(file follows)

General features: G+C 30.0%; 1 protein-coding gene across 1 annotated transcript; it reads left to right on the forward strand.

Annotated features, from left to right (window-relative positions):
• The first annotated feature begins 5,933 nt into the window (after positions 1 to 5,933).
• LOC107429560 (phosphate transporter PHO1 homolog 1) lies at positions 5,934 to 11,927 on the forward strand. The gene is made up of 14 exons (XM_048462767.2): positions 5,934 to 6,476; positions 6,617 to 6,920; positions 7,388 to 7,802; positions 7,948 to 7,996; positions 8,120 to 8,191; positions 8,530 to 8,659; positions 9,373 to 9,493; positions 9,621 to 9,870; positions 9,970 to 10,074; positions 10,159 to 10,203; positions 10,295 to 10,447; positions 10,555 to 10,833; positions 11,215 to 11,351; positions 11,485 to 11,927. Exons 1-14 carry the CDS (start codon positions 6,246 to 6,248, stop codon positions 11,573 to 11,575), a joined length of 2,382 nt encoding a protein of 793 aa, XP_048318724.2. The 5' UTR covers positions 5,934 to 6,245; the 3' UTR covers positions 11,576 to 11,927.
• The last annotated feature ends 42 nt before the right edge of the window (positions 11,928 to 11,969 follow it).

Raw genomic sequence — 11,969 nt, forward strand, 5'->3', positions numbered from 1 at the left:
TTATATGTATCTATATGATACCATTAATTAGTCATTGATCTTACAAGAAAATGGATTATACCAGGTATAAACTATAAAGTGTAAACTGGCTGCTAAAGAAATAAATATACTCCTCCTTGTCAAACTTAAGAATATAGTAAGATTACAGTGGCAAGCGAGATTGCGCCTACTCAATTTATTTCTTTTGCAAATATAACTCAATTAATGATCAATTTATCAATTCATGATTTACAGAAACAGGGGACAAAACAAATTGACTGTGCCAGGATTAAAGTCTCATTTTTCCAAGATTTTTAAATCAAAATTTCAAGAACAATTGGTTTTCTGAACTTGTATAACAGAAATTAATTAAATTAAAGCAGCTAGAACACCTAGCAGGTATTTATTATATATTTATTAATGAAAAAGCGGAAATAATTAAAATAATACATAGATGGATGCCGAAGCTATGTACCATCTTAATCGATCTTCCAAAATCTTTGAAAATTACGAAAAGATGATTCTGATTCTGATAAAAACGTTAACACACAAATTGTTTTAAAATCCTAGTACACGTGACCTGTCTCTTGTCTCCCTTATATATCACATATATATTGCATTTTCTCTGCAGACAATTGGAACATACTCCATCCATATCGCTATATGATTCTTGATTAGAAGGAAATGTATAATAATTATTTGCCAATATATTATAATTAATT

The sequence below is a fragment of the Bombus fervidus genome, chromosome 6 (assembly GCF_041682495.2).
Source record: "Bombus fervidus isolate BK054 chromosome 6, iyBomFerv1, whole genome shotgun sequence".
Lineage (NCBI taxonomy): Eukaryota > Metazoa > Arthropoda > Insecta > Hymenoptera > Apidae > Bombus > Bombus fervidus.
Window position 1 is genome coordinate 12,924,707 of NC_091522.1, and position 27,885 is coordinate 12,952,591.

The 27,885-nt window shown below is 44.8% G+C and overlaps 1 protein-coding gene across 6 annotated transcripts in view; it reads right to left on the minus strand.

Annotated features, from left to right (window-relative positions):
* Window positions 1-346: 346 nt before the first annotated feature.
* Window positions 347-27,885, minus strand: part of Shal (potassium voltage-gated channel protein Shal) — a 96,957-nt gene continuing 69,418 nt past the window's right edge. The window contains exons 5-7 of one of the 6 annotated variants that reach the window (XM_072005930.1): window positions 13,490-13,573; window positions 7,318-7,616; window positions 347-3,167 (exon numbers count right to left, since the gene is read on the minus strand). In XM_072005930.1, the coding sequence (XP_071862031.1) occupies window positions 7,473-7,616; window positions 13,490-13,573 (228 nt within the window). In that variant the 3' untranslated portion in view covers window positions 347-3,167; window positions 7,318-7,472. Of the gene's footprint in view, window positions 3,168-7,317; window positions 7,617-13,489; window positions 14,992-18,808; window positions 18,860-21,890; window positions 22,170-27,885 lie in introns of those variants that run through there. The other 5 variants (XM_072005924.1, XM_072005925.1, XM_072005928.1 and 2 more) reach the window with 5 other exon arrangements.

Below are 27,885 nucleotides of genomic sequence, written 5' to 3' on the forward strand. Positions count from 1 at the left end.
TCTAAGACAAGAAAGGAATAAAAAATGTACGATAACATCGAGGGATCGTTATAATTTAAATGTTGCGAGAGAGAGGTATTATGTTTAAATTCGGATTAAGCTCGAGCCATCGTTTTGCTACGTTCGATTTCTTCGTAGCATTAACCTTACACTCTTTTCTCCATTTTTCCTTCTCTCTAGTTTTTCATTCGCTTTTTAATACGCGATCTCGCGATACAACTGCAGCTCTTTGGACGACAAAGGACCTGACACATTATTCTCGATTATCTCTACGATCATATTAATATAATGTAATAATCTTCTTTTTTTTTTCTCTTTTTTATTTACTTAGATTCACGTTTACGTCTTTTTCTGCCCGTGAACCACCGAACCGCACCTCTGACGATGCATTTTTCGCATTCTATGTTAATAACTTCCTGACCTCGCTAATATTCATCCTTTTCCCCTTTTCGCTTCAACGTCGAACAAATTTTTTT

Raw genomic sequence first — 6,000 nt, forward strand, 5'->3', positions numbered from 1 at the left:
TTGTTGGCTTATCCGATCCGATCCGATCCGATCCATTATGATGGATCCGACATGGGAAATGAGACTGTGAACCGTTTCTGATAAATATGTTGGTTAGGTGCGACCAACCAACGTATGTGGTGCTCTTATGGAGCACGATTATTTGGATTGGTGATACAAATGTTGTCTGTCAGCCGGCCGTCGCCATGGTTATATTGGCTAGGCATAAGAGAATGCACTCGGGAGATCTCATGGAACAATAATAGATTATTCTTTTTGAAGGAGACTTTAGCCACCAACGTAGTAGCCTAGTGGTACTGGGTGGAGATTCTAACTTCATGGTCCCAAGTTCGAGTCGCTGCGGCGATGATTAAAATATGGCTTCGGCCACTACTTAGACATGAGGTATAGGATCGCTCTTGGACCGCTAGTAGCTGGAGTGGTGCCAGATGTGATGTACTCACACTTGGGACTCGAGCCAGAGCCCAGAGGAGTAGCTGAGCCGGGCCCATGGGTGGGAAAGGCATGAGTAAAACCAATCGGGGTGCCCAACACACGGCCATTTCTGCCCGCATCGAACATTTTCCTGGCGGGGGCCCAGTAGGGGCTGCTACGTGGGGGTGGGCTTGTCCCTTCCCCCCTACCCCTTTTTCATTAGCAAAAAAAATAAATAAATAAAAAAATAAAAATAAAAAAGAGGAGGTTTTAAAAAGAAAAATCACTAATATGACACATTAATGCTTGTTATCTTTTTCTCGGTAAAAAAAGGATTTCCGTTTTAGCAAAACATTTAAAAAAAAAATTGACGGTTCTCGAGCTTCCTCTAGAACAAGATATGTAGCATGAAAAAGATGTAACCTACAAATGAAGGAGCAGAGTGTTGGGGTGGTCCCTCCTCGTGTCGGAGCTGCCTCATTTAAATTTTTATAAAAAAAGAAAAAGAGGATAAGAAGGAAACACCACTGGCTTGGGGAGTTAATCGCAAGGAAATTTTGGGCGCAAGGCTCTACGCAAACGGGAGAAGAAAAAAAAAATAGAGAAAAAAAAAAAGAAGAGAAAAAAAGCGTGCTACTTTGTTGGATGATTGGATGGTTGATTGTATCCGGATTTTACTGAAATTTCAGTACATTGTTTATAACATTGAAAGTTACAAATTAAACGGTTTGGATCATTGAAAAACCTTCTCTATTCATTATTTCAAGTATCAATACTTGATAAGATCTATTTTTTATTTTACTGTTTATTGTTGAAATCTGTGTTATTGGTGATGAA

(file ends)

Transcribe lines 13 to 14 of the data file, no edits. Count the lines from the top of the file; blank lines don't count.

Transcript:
Annotated features, from left to right (window-relative positions):
* Window positions 1-346: 346 nt before the first annotated feature.